Survey of African American Literature, Beginnings to 1890—Writing Intensive—Diversity Intensive (online, 2nd 8-week session)

Section 01
Allison Wiltshire
Asynchronous online
Course Description

Cross listed with BL-STU 3400W

*This course meets the Diversity Intensive requirement for students in the College of Arts and Sciences.

English 3400 (African American Literature: Beginnings to 1900) introduces students to the major developments, themes, and works of African American literature from its eighteenth-century beginnings to the post-Civil War and Reconstruction Era, covering some of the earliest African American slave narratives, essays, poetry, and novels, from authors such as Lucy Terry Prince, Phillis Wheatley, Frederick Douglass, William Wells Brown, and Harriet Wilson. This survey of this African American literary period centers people of African descent in the United States from their enslavement as Africans to their arrival and subsequent (de)volution as chattel (moveable, inheritable property, in perpetuity) and their post-enslavement reconstruction as de facto slaves and half-citizens. In its focus on these historic developments, this course offers a diversity-centered overview of the history of race, imperialism, colonialism, cultural genocide, nation formation, identity, gender, religion, sexual coercion, human commodification, and its implications for centuries of systemic inequality in America.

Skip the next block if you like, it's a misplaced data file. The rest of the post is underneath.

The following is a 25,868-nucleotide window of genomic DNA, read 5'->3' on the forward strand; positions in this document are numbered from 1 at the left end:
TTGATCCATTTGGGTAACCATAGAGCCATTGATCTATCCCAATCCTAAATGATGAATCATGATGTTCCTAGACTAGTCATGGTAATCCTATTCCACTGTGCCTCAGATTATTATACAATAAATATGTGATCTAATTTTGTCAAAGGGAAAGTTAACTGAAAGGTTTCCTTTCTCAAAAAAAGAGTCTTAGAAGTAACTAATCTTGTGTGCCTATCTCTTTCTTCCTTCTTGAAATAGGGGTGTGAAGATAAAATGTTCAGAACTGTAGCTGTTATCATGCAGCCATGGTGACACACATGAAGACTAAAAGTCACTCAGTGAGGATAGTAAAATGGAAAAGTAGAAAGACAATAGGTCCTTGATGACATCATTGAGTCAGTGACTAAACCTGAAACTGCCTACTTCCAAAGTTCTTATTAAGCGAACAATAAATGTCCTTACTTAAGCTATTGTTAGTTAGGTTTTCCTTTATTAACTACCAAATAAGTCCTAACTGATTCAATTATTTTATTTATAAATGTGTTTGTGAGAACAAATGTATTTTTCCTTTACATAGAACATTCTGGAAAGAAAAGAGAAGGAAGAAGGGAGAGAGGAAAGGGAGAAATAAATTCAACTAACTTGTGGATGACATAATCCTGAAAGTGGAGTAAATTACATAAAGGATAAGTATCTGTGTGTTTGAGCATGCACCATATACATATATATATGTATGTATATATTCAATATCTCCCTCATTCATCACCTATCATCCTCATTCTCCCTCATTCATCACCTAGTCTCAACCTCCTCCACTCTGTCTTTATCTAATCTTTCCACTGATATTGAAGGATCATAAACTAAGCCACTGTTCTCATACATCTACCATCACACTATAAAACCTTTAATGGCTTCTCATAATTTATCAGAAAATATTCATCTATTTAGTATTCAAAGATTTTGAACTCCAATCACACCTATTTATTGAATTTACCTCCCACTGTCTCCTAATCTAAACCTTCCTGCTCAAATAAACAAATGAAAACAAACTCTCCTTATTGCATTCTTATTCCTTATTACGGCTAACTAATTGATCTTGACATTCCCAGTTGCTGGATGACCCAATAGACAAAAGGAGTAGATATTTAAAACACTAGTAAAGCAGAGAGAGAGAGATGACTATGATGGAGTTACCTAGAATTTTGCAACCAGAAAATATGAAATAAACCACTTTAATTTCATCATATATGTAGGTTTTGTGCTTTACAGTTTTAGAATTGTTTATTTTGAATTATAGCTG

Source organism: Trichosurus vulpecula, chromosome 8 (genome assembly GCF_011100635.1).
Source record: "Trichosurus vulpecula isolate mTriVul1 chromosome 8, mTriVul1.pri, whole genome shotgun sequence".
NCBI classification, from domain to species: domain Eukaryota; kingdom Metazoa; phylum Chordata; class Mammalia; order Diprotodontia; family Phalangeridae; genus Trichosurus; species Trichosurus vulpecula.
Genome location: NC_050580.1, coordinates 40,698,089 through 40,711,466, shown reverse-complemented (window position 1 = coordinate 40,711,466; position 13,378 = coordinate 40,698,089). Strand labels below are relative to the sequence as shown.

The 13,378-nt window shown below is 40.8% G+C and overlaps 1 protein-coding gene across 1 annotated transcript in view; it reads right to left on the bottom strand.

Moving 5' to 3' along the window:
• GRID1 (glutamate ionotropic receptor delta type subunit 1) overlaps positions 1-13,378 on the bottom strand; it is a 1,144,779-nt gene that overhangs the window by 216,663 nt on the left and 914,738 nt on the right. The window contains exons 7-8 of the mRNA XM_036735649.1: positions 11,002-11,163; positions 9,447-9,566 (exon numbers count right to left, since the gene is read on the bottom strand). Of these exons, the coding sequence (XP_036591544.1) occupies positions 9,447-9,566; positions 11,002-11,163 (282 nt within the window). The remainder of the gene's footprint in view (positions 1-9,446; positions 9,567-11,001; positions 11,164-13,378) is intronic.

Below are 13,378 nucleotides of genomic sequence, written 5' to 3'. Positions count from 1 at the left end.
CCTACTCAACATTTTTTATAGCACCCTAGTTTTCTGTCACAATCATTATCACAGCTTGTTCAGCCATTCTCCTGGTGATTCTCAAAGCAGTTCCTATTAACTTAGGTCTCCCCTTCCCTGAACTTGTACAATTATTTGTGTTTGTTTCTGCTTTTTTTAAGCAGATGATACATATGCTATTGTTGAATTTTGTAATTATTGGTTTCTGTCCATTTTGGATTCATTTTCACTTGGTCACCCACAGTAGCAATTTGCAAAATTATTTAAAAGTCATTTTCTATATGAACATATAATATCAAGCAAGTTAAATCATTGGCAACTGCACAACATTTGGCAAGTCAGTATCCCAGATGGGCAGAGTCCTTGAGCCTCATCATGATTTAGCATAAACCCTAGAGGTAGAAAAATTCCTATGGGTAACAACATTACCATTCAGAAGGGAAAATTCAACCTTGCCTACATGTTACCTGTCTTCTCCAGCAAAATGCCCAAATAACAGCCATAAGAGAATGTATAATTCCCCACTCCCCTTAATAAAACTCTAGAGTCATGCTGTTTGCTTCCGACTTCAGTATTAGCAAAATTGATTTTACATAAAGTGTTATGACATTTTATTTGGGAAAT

This writing-intensive course has three objectives: 1) to explore African American literature's continuing response to the call of African, American, and Afro-British American oral and written traditions-in the form of folktales, songs, sermons, prose, and poetry; 2) to examine the social, political, and cultural influences of early African-American literature; and, 3) to analyze the implications of this literature through meaningful reading discussion responses and essays.